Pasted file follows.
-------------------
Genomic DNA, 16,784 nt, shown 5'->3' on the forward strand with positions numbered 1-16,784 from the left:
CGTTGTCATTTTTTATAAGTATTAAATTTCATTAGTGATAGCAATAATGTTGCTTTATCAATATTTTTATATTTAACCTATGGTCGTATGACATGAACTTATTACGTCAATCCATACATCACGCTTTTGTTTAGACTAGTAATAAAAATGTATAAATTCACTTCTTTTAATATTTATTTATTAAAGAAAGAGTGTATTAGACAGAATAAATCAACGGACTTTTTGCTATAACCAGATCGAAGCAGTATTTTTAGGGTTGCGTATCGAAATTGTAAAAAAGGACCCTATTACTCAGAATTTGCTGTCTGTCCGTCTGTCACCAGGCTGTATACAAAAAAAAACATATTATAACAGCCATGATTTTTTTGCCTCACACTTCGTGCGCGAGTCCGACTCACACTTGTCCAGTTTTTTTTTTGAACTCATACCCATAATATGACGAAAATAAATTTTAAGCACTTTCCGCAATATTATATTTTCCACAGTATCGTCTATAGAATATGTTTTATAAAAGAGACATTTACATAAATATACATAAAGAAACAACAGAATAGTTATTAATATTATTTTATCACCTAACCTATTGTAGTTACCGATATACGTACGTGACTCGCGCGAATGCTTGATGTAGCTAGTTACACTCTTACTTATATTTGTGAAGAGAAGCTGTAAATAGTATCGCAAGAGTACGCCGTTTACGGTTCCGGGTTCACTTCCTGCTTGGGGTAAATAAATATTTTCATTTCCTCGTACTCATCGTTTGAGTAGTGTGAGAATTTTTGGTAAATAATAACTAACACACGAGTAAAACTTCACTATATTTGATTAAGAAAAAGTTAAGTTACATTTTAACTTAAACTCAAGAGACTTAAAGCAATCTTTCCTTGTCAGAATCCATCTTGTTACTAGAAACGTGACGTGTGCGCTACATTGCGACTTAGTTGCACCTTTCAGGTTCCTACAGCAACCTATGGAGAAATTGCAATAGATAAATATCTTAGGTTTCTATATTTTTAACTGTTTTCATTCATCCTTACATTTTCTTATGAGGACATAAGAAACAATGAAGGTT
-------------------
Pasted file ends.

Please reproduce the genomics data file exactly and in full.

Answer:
Genomic DNA, 16,784 nt, shown 5'->3' on the forward strand with positions numbered 1-16,784 from the left:
CGTTGTCATTTTTTATAAGTATTAAATTTCATTAGTGATAGCAATAATGTTGCTTTATCAATATTTTTATATTTAACCTATGGTCGTATGACATGAACTTATTACGTCAATCCATACATCACGCTTTTGTTTAGACTAGTAATAAAAATGTATAAATTCACTTCTTTTAATATTTATTTATTAAAGAAAGAGTGTATTAGACAGAATAAATCAACGGACTTTTTGCTATAACCAGATCGAAGCAGTATTTTTAGGGTTGCGTATCGAAATTGTAAAAAAGGACCCTATTACTCAGAATTTGCTGTCTGTCCGTCTGTCACCAGGCTGTATACAAAAAAAAACATATTATAACAGCCATGATTTTTTTGCCTCACACTTCGTGCGCGAGTCCGACTCACACTTGTCCAGTTTTTTTTTTGAACTCATACCCATAATATGACGAAAATAAATTTTAAGCACTTTCCGCAATATTATATTTTCCACAGTATCGTCTATAGAATATGTTTTATAAAAGAGACATTTACATAAATATACATAAAGAAACAACAGAATAGTTATTAATATTATTTTATCACCTAACCTATTGTAGTTACCGATATACGTACGTGACTCGCGCGAATGCTTGATGTAGCTAGTTACACTCTTACTTATATTTGTGAAGAGAAGCTGTAAATAGTATCGCAAGAGTACGCCGTTTACGGTTCCGGGTTCACTTCCTGCTTGGGGTAAATAAATATTTTCATTTCCTCGTACTCATCGTTTGAGTAGTGTGAGAATTTTTGGTAAATAATAACTAACACACGAGTAAAACTTCACTATATTTGATTAAGAAAAAGTTAAGTTACATTTTAACTTAAACTCAAGAGACTTAAAGCAATCTTTCCTTGTCAGAATCCATCTTGTTACTAGAAACGTGACGTGTGCGCTACATTGCGACTTAGTTGCACCTTTCAGGTTCCTACAGCAACCTATGGAGAAATTGCAATAGATAAATATCTTAGGTTTCTATATTTTTAACTGTTTTCATTCATCCTTACATTTTCTTATGAGGACATAAGAAACAATGAAGGTT